Figure 3 shows the temperature profile for both elements of the Archimedean spiral nano antenna array which is sensitive to circular polarization. The thermoelectric junctions are localized at the center of the spirals. The hot junction corresponds to the spiral having the helix orientation in the same direction as the incoming polarization. The difference in temperature is 172.3 mK which provides a Seebeck voltage of 3.82 μV. Assuming an irradiance of 117 W/cm2 and an effective area of approximately 25 μm2 calculated as twice the effective area of a single nanoantenna , the responsivity of a single element would be 112 mV/W.
The square closed-loop geometry (Fig. 1(c)) shows a distinctive behavior when impinged with different linear polarization orientations. Figure 4 shows the temperature map (right) and profile along the loop (left). Temperature profile generates a voltage difference between the metal junctions that is polarization dependent. From the results, we can see that horizontal and vertical polarizations produce positive and negative alternating voltages respectively. This is caused by the interchanged role of the hot and cold junctions when changing the orientation of the incoming electric field. The case of horizontal (0°) and vertical polarization (90°) provides a voltage almost three orders of magnitude larger than for the 45° and 135° degree orientations. This is due to the symmetry of the arrangement and the location of the junctions. The Seebeck voltage should be extracted by opening the loop at some given location.
The responsivity of nanoantennas at 10.6 µm thermal wavelengths was evaluated by considering them as isolated systems. Albeit, in order to integrate them into signal acquisition systems, as the IR imagining device presented in ref. 11, some considerations must be taken into account. First, the thermal impedance of the electric contacts must be higher than that of the antennas in order to prevent the heat exchange between both elements. Second, the electric impedance of the acquisition system should be tuned in order to match the internal impedance Ri of the antennas. When these conditions met, the sensed DC power reach a maximum value given by PDC = V/4Ri , where Ri is usually considered as the mean ohmic resistance of the nano-thermocouples ; here evaluated with the dimensions of the structures and the values 420 nΩ•m and 69.3 nΩ•m for the DC titanium and nickel resistivity, respectively.
An estimation of the efficiency ηe, exhibited by the IR detectors can then be performed by evaluating the ratio of the power that antennas generates PDC to the power by heating they absorb QV (obtained by integrating the heat-power density over the volume of the antennas). The internal resistance, DC power, resistive heating and conversion efficiency were evaluated for some specific cases and presented in Table 2.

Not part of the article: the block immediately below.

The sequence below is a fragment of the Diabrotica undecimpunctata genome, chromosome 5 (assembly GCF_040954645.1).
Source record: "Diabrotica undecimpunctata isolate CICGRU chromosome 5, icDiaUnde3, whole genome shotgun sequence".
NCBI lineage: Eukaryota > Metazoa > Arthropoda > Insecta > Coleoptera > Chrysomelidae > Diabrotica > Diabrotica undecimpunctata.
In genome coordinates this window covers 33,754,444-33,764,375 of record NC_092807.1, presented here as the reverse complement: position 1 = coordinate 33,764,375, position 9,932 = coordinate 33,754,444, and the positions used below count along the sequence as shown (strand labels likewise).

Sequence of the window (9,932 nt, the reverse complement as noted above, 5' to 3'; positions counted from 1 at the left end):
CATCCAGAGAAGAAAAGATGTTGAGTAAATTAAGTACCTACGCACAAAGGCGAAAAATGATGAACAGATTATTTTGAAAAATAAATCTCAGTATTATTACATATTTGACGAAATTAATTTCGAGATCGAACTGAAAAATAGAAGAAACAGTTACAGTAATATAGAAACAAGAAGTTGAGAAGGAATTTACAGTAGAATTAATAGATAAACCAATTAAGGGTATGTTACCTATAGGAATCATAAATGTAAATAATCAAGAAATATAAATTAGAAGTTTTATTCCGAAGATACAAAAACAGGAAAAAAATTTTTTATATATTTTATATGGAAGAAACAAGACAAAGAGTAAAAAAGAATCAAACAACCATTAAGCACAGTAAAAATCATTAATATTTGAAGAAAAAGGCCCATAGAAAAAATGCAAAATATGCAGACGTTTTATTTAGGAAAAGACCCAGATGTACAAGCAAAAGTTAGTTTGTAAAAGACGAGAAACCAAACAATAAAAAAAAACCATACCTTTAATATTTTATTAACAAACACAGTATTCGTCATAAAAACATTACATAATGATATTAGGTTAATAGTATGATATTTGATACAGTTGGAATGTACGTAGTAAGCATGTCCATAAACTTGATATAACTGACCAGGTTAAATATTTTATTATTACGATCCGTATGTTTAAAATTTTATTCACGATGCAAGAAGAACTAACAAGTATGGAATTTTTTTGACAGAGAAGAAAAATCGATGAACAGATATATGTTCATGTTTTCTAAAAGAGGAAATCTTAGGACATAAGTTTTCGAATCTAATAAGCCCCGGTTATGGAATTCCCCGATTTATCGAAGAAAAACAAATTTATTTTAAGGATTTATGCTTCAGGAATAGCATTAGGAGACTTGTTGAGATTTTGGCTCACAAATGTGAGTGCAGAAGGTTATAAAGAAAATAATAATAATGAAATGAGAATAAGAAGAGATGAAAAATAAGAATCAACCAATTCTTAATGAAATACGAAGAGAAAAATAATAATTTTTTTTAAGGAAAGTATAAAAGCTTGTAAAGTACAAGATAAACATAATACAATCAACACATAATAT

The efficiencies values that Seebeck nanoantennas reach range from 10−9 to 10-5%. These values are 1 to 103 greater than the efficiency of the reported rectifying nanoantennas counterpart [20,22]. The efficiency of the rectifying antennas is drastically decreased because two mechanisms of losses are conjugated, the impedance matching between the tunnel barrier and the antenna, and the poor diode-like performance of the tunnel barriers. By using Seeebek nanoantennas not impedance losses are seen, increasing this manner the nanoantennas overall performance. However, the efficiencies of the proposed IR detectors remain low because of the heat losses through the substrate. These losses could be reduced by using air-bridge technologies.
The response of a series of Seebeck nanoantennas to convert the optical power of radiation at λ = 10.6µm into DC power was evaluated by using thermal numerical simulations, showing that devices represent an alternative for infrared sensing (exploiting the optical energy naturally dissipated as heat). Numerical simulations show a voltage responsivity of 112 mV/W for these Seebeck nanoantennas, this value can be increased by reducing the effective thermal conductivity of the substrate. This can be achieved by suspending the device on air above its substrate. Moreover, engineering of large phase-arrays of nano-antennas acting as series thermocouples arrays can also be implemented to increase the voltage output and the capture area of the devices.
When considering Seebeck nanoantennas for the characterization of the state of polarization, the use of the Seebeck effect is well suited to provide a signal that can be related with the difference in power of two orthogonal components of the electric field. This has been demonstrated numerically for an arrangement of two Archimedean Seebeck nanoantennas. This element is sensitive to levo and dextro polarization states and produces a signal proportional to the fourth Stokes parameter. Also the square closed-loop antenna is sensitive to linear polarization when placing the thermocouple junctions at the appropriate place.
This work was supported by the project “Centro Mexicano de Innovación en Energía Solar” from Fondo Sectorial CONACYT-Secretaría de Energía-Sustentabilidad Energética”, by CONACYT through postdoctoral grant CV-45809, by FONDECYT under project 3120059, by La Region Lorraine; and by Project ENE2009-013430 from the Spanish Ministerio de Innovación.